By Mary Ellen Rae |
Figs, with their sweet, soft flesh and intriguing edible seeds, have been a cherished, sometimes even sacred food since biblical times. But nowadays, fig season can fly by unnoticed. Maybe it's because dried figs are always around, or maybe it's ... Read more
By Mary Ellen Rae |
Figs, with their sweet, soft flesh and intriguing edible seeds, have been a cherished, sometimes even sacred food since biblical times. But nowadays, fig season can fly by unnoticed. Maybe it's because dried figs are always around, or maybe it's because so many other late-summer and early-fall fruits are vying for our attention. But from now to the end of October, it's worth pausing to savor the fig in its delicate, perishable state.
There are hundreds of varieties, but in California, two dominate the orchard: Black Mission figs, which were brought here by the Franciscans, and the Calimyrna, which was originally grown in Turkey as the Smyrna fig, and renamed after our state.
The skin of the fully ripe Black Mission fig is deep purplish black and the flesh a gorgeous magenta. The Calimyrna has a green skin and white flesh, and a nuttier flavor.
Although you need do nothing more than eat them out of hand, figs can also bring richness and depth to appetizers, salads, main dishes and desserts because they combine happily with so many other flavors. Try slicing figs onto mixed greens with goat cheese to make a sweet-and-savory salad, or surround a roasted pork loin with shallots and figs for a fall dinner. To make a simple, elegant dessert, poach fresh figs in port wine or sherry and serve them with vanilla ice cream, drizzling a little of the poaching liquid on top.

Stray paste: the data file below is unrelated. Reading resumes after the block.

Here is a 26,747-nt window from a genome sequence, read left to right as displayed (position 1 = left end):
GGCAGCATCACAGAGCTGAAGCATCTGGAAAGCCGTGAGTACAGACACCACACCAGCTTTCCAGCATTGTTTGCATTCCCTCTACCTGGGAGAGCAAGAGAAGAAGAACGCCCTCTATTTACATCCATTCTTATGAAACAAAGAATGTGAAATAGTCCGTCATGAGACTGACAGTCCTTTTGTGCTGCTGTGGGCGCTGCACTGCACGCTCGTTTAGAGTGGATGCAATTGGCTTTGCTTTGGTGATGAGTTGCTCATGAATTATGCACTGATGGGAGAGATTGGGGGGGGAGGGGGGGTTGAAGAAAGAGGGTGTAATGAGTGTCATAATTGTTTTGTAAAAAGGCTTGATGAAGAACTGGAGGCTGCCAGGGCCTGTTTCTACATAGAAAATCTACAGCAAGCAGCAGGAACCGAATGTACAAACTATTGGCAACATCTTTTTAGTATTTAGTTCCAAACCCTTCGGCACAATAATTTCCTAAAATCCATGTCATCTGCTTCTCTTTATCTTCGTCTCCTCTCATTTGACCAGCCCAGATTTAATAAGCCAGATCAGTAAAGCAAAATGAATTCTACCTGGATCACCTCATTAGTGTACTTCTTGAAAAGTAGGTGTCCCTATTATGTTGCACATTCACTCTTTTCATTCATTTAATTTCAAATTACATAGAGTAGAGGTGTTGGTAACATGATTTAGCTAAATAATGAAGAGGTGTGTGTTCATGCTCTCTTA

Don't be put off if the skins have small cracks -- that means they are bursting with sweetness. Select fruits that give slightly when gently pressed. If they are too soft, they are past their prime. It's best to use them soon, although they can be refrigerated for up to three days. And don't peel them -- cooking softens the skin and much of the color is concentrated there.
In the Times Test Kitchen, we used Black Mission figs for these recipes because we love the look of the purple-pink flesh offset by golden-brown pastry or bread, but Calimyrna figs will work just fine too. Since figs seem to cry out for a bit of salt to offset their sweetness, two of our recipes take off from that idea.
In one, figs are paired with prosciutto to make fig "pizzas." Mediterranean flatbreads make an easy base; the pizzas can be fully assembled and refrigerated up to a day ahead. The other salty-sweet recipe is a dessert: a buttery fleur de sel cookie, topped with creamy mascarpone and a poached fig. A sprinkling of shiso leaf adds an herbal note.
Although this dessert combines many elements, it's a good choice for entertaining because you can prepare each part ahead then assemble just before serving. The cookies may be refrigerated or frozen without losing their crunch; poach the figs a day ahead and refrigerate them in their liquid until needed.
Finally, our fig jam crescents are a spin on rugelach. The simple dough should be chilled before baking. The cold butter in the dough emits steam as it bakes and causes the cookie to puff slightly. Meanwhile, the jam filling caramelizes, so the bottom becomes candied and crispy -- delicious, but apt to stick to the cookie sheet. Use cooking spray or parchment paper.
These tender, rich crescent cookies are, like the figs themselves, best eaten right away. Make a batch before the chance disappears for another year.